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The example I came across today (though I've seen this with many other verbs):

「潰れる」 – "to be crushed"

which, as far as I can tell, means exactly the same as 「潰される」, the passive form of「潰す」.

My questions:

  1. Do these actually mean the same?
  2. Is there any rule to these "special" passive versions?
  3. Or am I completely misunderstanding something about the passive form?
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You misunderstand, likely due to the challenges of translation and of explaining one language using the words and constructions of another.

Verbs like 潰【つぶ】れる and 漬【つ】かる are not passive, but rather stative -- they describe the state of something. For 潰【つぶ】れる, the meaning is not passive "to be crushed by someone or something". Instead, it may be understood more like "to be (or come to be) in a state of crushed-ness". The emphasis is on the state. This contrasts with the active verb 潰【つぶ】す "to crush something" and its passive conjugation 潰【つぶ】される "to be crushed by someone or something".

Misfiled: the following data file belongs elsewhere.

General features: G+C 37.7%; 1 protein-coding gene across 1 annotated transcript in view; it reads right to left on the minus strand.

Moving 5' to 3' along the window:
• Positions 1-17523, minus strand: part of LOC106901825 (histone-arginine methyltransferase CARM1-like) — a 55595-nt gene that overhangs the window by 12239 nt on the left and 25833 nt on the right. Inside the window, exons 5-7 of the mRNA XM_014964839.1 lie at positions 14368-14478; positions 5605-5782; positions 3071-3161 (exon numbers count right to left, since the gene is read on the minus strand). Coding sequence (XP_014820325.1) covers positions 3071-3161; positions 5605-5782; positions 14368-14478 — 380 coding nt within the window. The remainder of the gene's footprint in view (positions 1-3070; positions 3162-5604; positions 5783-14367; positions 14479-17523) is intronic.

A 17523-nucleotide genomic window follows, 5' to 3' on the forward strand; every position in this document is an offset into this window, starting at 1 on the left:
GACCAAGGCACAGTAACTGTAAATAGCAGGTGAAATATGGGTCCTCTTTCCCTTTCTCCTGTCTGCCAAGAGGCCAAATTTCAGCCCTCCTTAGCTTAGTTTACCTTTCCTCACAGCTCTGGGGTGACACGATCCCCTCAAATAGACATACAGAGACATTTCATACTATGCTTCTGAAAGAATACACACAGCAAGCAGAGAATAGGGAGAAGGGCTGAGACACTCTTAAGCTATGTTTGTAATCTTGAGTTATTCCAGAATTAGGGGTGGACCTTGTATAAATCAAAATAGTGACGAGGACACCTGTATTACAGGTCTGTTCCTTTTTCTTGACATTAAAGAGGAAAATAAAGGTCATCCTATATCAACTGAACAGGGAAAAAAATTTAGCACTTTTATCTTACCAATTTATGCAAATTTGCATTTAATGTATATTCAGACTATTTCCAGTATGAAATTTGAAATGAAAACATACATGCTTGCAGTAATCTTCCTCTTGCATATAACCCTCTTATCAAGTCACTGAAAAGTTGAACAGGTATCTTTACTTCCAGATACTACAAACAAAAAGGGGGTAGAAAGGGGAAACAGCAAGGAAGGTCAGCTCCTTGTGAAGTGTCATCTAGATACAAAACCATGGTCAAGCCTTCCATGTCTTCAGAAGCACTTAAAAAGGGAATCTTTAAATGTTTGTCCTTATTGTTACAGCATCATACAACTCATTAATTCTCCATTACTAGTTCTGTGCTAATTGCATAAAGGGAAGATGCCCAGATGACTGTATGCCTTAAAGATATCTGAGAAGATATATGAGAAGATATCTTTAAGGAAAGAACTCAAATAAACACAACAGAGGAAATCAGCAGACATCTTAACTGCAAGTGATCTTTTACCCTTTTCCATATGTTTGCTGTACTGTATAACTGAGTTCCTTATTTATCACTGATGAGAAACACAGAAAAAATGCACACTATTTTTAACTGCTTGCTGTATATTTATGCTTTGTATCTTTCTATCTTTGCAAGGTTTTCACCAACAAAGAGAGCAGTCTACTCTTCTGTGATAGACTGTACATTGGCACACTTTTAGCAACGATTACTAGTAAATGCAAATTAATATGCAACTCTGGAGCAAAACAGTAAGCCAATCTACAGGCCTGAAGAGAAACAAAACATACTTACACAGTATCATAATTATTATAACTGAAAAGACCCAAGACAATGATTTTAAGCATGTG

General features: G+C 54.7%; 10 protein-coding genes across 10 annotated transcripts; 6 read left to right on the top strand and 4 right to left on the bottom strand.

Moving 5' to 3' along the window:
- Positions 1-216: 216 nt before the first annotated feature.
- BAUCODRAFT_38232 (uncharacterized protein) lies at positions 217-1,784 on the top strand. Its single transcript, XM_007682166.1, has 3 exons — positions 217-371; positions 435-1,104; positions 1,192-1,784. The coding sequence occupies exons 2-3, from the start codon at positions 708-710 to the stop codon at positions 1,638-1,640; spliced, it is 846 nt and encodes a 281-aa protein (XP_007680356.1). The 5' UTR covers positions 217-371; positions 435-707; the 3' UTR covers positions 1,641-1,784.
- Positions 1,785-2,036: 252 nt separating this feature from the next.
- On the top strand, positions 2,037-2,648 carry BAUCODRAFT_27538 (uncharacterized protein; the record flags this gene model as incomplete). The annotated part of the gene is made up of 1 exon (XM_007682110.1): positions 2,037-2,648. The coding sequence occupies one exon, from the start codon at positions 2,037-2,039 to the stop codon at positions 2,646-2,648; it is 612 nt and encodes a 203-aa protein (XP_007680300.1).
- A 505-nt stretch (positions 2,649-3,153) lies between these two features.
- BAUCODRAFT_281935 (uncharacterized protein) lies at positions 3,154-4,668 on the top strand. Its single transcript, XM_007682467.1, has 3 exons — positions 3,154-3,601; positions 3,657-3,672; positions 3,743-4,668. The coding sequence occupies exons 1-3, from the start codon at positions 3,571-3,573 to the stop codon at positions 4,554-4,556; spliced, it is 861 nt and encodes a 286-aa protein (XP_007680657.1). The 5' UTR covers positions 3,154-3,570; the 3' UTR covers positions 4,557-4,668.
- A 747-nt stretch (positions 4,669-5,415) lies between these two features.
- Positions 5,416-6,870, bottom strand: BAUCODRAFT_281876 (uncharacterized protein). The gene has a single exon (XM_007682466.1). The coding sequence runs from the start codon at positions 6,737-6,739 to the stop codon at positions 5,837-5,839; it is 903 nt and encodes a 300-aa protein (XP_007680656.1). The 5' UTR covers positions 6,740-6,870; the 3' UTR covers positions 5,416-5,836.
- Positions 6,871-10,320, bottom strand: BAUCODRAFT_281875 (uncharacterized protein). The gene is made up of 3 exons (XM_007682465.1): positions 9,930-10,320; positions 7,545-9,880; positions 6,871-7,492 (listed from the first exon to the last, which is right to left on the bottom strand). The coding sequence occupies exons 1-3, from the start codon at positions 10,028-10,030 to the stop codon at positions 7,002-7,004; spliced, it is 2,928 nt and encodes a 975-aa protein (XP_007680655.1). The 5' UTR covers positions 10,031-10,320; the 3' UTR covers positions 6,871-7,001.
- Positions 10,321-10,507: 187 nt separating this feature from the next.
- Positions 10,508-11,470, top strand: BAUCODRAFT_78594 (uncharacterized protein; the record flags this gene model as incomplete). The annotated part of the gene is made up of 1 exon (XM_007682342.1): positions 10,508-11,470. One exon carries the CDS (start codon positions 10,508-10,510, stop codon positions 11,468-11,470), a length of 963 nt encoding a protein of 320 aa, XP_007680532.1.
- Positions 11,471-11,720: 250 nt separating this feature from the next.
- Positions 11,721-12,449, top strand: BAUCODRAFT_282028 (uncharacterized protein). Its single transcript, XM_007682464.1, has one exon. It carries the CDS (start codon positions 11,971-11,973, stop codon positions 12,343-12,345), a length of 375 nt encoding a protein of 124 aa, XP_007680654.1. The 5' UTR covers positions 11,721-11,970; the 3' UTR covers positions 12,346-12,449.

This stative quality is like the verb 開【あ】く "to be (or come to be) in a state of open-ness", contrasting with active 開【あ】ける "to open something" and its passive conjugation 開【あ】けられる "to be opened by someone or something".


Please comment if the above does not address your question.

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    Ah, I think I understand now. While I have a hard time wrapping my head around this thinking in English, funnily enough, in my native language German this distinction is made just as in Japanese, if I think about it. Though the actual passive conjugation is rarely used in practice. Thank you very much for the explanation. – ーーー Oct 30 '20 at 9:08

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